THERE is still huge interest in exploring Irish waters for oil and gas despite a very slim success rate, new research has found.
Industry expects to plough $1.5bn (€1.1bn) into the sector over the next three years despite the fact that only four commercial finds have ever been discovered, according to a survey of 56 oil and gas companies by PwC.
Four-fifths said they were optimistic about the level of petroleum still to be discovered, particularly in the Porcupine Basin area, a massive region of the west coast that is relatively underexplored in comparison the Irish Sea.
"The level of optimism is the standout finding," said Ronan MacNioclais, a partner at PwC's oil and gas practice.
"It's very surprising – there has only been four commercial finds in Irish waters and they have all been gas rather than oil."
A jump in the number of small exploration companies active in Irish waters had boosted international interest, he said.
"A large number of small companies, like Providence and Europa Oil, won licences in the last round.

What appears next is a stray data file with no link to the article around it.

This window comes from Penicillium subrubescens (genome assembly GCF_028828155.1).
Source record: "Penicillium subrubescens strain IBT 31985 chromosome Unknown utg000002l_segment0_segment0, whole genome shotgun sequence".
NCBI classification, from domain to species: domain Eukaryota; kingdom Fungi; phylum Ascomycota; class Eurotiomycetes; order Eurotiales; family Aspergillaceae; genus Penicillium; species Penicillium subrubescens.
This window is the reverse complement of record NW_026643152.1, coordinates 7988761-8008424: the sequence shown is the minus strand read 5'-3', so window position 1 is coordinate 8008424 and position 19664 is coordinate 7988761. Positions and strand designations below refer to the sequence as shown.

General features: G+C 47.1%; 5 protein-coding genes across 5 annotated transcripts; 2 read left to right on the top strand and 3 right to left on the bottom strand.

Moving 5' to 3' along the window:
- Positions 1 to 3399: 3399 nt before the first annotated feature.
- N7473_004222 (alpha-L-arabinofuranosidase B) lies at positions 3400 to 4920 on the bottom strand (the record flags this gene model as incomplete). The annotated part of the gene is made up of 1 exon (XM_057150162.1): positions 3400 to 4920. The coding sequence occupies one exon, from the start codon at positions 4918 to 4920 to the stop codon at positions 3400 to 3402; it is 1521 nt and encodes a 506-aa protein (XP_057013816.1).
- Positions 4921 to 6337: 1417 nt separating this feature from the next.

"They've done the legwork and are marketing their finds to majors, reigniting interest around the world."
Three major mining companies, Kosmos, Cairn and Woodside, have all signed deals on Irish assets in the last two years.
But uncertainty about the tax regime applied to exploration and mining activities is a key risk, Mr MacNioclais said, highlighting fears about an update to the fiscal terms due for release this week.
The government hired energy experts Wood MacKenzie to help formulate it.
"Oil and gas exploration is an inherently risky business. It's like a roulette wheel. Changing the tax rates just adds to the risk – what industry wants is certainty.
"The review has been motivated by public pressure, not by industry," he added.
"It has come at a cost already. The opening date for the 2014 round of licensing for oil and gas fields has already been missed because of delays in reviewing the fiscal regime. That's another six months lost."
Delays at the Corrib gas field have also damaged international interest in exploring Irish waters, the research found.
Shell's progress in making the field commercially viable is more than a decade overdue, hindered by resistance from the local community and construction issues, though work is now almost completed the company is due to begin pumping gas next year.
The high-profile Shell to Sea campaign alleges that the proximity of a raw natural gas pipeline is a risk to local residents.
"Based on the results of this survey, there can be no doubt that the events at Corrib have caused considerable damage to Ireland's reputation as a location for investment," PwC said.